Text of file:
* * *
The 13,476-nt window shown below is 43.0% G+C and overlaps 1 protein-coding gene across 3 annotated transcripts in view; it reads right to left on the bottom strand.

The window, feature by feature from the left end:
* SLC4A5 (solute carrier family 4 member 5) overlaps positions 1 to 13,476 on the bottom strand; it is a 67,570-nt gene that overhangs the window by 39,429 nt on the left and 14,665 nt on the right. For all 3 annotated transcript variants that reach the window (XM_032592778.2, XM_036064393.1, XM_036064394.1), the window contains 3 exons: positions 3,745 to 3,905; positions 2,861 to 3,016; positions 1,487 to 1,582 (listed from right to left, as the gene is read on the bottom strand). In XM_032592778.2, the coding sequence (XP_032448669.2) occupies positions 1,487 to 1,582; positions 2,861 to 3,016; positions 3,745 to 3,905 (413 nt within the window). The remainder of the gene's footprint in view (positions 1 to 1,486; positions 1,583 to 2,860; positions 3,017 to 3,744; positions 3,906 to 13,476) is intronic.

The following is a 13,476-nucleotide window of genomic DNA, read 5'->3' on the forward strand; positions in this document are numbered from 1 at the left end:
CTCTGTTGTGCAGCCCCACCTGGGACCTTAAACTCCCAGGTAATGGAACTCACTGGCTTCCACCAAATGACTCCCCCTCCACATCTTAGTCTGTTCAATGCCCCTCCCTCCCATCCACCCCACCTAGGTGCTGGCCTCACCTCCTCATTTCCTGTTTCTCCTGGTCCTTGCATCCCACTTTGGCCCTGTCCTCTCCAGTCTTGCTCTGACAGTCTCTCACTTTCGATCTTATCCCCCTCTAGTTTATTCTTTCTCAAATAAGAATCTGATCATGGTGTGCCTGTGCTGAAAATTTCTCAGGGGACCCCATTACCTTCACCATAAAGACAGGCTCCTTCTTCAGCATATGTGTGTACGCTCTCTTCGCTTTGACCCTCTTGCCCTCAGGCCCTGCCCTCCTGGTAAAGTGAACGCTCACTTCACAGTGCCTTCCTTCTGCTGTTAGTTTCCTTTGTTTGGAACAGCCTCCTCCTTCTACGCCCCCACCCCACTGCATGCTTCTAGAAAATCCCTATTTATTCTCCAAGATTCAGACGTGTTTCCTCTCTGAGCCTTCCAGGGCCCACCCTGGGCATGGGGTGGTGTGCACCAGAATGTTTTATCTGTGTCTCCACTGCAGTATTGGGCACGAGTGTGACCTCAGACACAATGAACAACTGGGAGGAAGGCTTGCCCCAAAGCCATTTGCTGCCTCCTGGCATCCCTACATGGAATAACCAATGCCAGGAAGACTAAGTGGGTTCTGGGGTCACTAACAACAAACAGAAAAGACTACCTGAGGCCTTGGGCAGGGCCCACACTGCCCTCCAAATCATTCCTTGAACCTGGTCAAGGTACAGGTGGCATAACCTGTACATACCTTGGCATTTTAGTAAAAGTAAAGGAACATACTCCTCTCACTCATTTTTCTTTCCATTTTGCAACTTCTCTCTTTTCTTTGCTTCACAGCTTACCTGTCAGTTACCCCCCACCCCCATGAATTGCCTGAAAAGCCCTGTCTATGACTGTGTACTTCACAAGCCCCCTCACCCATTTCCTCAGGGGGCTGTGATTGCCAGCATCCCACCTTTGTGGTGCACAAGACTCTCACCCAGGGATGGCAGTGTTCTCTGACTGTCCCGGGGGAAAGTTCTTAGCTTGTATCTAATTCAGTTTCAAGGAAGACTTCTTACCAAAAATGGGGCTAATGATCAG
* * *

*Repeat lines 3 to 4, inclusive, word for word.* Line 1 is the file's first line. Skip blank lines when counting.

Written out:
* SLC4A5 (solute carrier family 4 member 5) overlaps positions 1 to 13,476 on the bottom strand; it is a 67,570-nt gene that overhangs the window by 39,429 nt on the left and 14,665 nt on the right. For all 3 annotated transcript variants that reach the window (XM_032592778.2, XM_036064393.1, XM_036064394.1), the window contains 3 exons: positions 3,745 to 3,905; positions 2,861 to 3,016; positions 1,487 to 1,582 (listed from right to left, as the gene is read on the bottom strand). In XM_032592778.2, the coding sequence (XP_032448669.2) occupies positions 1,487 to 1,582; positions 2,861 to 3,016; positions 3,745 to 3,905 (413 nt within the window). The remainder of the gene's footprint in view (positions 1 to 1,486; positions 1,583 to 2,860; positions 3,017 to 3,744; positions 3,906 to 13,476) is intronic.

The following is a 13,476-nucleotide window of genomic DNA, read 5'->3' on the forward strand; positions in this document are numbered from 1 at the left end: